MMDA personnel record road crashes in a logbook daily. They write the location, time, and plate numbers of the vehicles involved. Since the MMDA manually records road crash incidents, it takes time for the agency to analyze the data since Metrobase personnel need to encode each item on spreadsheets.  

Paala said the MMDA should directly encode road crash data into its database called the MMARAS since the blue books are vulnerable to loss.  

He said the DPWH discontinued recording data for its Traffic Accident Reporting and Analysis System (TARAS) in 2014 since data gathering was tedious. Meanwhile, the DOH’s Online National Electronic Injury Surveillance System (ONEISS) contains only details of injured persons and fatalities.

While the PNP has its E-Blotter System where it contains details about the victim, suspect, and narrative of the incident, the data is not open to the public and it does not include the cause of the crashes.

The Department of Transportation (DOTr) recently launched an online platform called the “Data for Road Incident Visualization Evaluation and Reporting” (DRIVER), which is a web-based and open-sourced database for geo-spatially recording and analyzing road crashes.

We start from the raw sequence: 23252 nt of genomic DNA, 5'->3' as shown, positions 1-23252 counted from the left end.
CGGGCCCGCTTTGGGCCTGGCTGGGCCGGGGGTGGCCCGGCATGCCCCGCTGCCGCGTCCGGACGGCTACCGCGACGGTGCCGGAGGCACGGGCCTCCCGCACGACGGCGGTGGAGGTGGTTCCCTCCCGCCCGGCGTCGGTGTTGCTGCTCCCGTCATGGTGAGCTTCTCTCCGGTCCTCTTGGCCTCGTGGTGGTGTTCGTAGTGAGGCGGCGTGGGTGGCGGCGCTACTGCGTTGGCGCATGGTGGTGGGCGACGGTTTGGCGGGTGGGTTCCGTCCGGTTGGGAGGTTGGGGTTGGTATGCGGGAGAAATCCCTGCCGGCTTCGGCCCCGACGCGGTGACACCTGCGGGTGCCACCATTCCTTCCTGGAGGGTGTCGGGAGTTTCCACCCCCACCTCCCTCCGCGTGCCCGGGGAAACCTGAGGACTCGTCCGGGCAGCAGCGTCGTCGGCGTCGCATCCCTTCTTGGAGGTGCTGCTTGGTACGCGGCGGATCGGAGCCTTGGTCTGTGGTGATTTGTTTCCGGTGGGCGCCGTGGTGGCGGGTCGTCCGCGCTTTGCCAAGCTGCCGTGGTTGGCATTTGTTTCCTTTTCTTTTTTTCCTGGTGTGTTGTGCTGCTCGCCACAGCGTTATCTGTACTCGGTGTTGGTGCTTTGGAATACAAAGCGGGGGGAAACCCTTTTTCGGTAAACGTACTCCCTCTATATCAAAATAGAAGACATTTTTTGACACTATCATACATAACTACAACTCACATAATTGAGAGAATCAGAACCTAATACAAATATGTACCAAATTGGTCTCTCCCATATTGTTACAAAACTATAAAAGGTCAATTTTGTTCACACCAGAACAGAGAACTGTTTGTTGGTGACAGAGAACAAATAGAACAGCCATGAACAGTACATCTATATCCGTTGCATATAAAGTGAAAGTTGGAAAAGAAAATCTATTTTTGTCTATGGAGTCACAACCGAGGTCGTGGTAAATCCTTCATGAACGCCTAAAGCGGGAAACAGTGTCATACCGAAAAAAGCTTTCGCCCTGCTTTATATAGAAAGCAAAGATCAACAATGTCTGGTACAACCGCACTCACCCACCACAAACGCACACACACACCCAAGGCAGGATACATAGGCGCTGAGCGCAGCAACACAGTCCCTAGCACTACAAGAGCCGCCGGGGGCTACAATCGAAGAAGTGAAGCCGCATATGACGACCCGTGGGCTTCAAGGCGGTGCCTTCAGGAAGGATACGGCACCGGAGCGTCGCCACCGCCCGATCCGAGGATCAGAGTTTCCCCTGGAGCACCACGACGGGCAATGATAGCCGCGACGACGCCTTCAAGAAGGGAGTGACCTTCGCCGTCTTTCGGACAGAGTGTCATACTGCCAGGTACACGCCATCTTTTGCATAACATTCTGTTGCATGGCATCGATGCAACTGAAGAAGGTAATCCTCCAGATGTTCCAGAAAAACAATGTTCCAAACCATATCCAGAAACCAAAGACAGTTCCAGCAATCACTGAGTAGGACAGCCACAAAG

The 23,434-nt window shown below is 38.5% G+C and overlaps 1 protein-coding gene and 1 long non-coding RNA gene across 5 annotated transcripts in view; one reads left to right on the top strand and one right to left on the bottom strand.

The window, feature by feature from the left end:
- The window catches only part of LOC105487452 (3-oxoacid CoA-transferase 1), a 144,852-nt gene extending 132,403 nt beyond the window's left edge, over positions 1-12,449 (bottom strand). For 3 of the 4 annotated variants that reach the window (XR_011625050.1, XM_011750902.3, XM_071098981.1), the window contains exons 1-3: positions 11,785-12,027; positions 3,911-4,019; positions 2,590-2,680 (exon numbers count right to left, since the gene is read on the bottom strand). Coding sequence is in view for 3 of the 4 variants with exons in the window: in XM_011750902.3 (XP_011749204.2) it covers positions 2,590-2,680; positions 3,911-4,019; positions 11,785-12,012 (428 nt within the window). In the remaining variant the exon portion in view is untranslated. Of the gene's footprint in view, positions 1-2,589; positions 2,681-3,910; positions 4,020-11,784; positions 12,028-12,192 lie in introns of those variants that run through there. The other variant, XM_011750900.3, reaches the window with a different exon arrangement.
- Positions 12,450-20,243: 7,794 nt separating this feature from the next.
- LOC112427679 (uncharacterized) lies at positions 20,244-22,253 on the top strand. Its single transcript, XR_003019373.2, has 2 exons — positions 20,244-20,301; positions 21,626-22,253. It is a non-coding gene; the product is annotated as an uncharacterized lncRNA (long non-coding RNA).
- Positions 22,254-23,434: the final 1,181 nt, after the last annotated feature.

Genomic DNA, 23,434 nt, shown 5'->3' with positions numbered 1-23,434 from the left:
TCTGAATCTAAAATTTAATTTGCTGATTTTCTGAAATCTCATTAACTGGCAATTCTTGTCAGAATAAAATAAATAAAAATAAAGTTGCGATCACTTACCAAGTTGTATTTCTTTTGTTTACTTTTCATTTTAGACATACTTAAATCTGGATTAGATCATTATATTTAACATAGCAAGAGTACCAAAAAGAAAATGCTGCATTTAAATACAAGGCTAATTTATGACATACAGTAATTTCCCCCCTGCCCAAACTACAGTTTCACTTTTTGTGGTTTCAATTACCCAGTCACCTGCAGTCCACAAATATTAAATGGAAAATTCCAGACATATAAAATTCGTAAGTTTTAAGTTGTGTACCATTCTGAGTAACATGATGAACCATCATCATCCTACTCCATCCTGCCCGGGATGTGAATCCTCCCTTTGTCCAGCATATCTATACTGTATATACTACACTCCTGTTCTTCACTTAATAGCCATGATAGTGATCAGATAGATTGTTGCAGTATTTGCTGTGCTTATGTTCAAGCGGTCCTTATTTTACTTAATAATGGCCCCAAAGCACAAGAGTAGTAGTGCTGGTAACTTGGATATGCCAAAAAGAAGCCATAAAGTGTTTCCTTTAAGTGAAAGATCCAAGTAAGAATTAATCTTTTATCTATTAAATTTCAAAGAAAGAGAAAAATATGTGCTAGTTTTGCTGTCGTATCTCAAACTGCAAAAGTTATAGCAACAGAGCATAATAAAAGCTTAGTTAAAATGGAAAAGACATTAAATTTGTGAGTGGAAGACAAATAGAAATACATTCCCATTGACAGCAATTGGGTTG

Transportation Assistant Secretary for Land Transport Mark De Leon said the agency opened the database to provide accurate and reliable information on road incidents. De Leon also said that with the Philippine Road Safety Action Plan 2011-2020, the agency is committed to reduce road crashes by 50 percent.  

The DRIVER website’s home page contains two maps indicating the severity of road crashes in the country. It also provides details on economic loss and the number of road crashes.

Data from DRIVER showed the government lost P1 billion for the past 90 days due to road crashes. Of the total P1 billion, the government spent P630 million for injured motorists and pedestrians and P55 million for casualties.

The database also recorded 2,506 road crash incidents for the past 90 days.    

DRIVER collects data from the MMDA, PNP, and local traffic units.